What is the etymology of the word bogey?

... and what does Colonel Bogey have to do with it?

Colonel Bogey
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... and what does Colonel Bogey have to do with it?

Originally ‘bogey‘, in its original meaning of a score which the good golfer should aim for on a hole, was known as the ‘ground score‘.

According to the R&A the concept of this score was devised at Coventry GC. One day the secretary at Great Yarmouth, Dr Browne, and Major Wellman decided to play a match not against one another but against the ground score as an imaginary third man.

A bogie was a Scottish term for a devil and a Bogey man was a monster in undefined form which spread terror and ‘would catch you if he can’.

When Major Wellman failed to outplay the ground score, he complained to Dr Brownne “this player of yours is a regular bogey man!"

The description struck and when playing against the ground score golfers started calling it as playing against Mister Bogey. From this the term ‘ground score’ itself began to be superseded by ’bogey’. Competitions against the ground score were known as bogey competitions.

Colonel Seely-Vidal, Secretary of the United Services Club at Gosport, worked out the bogey score for his course. As all the members of this club had military rank, it was considered inappropriate that the chap they should be playing against was a Mister Bogey, so at this club he was give the rank of Colonel.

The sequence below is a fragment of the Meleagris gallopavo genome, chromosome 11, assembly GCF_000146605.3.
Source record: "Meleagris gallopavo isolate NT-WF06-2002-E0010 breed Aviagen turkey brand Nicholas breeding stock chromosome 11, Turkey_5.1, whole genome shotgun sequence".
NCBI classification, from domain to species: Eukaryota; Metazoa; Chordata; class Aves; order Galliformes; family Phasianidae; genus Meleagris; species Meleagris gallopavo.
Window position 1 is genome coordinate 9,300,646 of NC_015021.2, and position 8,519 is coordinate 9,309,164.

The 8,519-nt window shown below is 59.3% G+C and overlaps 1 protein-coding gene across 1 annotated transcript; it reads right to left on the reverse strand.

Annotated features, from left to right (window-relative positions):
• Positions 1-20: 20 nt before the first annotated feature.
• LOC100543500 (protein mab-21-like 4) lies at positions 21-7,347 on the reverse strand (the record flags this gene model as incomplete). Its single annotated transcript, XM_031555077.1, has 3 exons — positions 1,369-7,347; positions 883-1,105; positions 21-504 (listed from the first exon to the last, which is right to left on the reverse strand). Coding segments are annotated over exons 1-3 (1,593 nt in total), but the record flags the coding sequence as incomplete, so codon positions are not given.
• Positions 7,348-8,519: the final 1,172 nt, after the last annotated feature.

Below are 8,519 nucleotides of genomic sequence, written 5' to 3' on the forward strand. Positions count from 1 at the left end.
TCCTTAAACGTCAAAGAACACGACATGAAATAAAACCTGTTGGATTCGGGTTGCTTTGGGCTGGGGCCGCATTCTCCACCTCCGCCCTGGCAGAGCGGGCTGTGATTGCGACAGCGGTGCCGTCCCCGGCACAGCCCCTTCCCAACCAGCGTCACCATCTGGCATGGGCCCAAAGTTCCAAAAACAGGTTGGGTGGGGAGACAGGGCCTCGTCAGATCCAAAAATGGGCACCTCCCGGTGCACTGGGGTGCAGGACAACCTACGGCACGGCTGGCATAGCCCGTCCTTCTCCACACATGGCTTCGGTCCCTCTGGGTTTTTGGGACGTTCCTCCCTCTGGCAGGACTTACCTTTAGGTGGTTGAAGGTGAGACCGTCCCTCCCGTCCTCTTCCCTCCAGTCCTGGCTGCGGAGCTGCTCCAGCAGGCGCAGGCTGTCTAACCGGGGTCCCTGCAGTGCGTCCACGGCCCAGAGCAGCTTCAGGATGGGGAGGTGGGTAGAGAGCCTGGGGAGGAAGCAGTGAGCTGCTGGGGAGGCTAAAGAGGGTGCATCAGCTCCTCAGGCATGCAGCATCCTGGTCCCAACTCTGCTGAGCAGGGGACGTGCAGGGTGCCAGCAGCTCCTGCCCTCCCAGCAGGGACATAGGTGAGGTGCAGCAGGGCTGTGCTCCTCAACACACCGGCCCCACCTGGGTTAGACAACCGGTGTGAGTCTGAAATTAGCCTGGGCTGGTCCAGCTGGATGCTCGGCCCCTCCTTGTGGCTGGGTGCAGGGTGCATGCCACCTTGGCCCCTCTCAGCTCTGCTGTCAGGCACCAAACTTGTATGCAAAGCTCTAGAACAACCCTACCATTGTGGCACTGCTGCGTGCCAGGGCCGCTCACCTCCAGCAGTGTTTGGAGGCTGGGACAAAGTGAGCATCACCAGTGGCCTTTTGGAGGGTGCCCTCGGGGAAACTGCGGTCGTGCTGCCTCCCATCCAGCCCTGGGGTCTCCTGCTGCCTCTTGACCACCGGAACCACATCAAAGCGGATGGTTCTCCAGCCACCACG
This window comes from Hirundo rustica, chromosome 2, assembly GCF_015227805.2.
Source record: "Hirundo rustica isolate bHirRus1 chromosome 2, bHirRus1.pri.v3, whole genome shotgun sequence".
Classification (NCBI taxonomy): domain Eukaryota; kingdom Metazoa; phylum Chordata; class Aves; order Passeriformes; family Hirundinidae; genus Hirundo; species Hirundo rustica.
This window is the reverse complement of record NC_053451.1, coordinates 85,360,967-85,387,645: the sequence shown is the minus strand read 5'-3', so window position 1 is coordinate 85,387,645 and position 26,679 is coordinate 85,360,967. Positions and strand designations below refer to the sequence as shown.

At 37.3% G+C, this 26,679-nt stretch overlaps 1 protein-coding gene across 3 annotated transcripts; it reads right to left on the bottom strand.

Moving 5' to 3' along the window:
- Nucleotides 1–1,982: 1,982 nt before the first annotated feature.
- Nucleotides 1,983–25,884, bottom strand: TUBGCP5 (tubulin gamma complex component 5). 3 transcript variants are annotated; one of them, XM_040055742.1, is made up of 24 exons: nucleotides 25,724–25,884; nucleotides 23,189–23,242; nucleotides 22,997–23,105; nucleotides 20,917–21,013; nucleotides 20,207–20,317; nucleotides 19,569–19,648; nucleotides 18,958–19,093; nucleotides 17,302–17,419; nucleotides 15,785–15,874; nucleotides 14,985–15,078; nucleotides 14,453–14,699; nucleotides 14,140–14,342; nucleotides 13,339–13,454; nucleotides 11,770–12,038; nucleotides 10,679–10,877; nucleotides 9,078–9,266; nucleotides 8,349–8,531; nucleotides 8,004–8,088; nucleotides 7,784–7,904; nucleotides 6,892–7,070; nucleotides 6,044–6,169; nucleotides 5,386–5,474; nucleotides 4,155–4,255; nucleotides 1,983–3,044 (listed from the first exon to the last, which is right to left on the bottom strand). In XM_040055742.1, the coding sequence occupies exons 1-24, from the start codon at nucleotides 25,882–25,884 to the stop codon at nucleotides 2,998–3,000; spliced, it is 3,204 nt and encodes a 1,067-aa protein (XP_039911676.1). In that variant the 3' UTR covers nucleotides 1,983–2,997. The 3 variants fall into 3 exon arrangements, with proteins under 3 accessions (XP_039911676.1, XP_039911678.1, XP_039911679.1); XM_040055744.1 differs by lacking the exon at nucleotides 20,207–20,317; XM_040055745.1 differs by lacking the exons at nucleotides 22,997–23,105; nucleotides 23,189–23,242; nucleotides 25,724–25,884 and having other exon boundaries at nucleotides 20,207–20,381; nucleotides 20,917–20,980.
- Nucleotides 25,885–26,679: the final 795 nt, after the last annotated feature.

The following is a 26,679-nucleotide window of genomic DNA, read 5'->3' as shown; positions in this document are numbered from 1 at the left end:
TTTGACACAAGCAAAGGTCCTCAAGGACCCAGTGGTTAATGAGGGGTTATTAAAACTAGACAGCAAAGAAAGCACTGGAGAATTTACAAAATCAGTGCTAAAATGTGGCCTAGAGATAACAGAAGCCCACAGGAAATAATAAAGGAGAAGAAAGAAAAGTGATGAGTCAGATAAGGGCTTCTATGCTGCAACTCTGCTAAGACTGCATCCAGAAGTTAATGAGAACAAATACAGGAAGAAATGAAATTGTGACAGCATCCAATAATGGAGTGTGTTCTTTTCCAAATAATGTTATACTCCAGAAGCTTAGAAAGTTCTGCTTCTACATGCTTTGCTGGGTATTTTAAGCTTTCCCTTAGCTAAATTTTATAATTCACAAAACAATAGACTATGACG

Thus the term 'Colonel Bogey' was born.

In January 1892 a report in The Field reported that 'a novelty was introduced in the shape of a bogey tournament for a prize. ... Fourteen couples started but the bogey defeated them all.'

In March of that year The Royal Cornwall Gazette reported the results of the Royal Cornwall Golf Club Ladies vs ‘Colonel’ Bogey.

Colonel Bogey became wider known when the "The Colonel Bogey March" was written. This tune had golfing origins beyond its name.

There was a golfer who instead of shouting fore, would whistle instead by way of warning. What he whistled was a two-note phrase - a descending major third interval, is what those of a musical bent than I described it as.

This golfer’s habit was known to Lieutenant Frederick Joseph Ricketts, director of music for the Royal Marines, and he incorporated this musical phrase into the tune of "The Colonel Bogey March".

Roderick Easdale

Contributing Writer Golf courses and travel are Roderick’s particular interests and he was contributing editor for the first few years of the Golf Monthly Travel Supplement. He writes travel articles and general features for the magazine, travel supplement and website. He also compiles the magazine's crossword. He is a member of Trevose Golf & Country Club and has played golf in around two dozen countries. Cricket is his other main sporting love. He is the author of five books, four of which are still in print: The Novel Life of PG Wodehouse; The Don: Beyond Boundaries; Wally Hammond: Gentleman & Player and England’s Greatest Post-War All Rounder.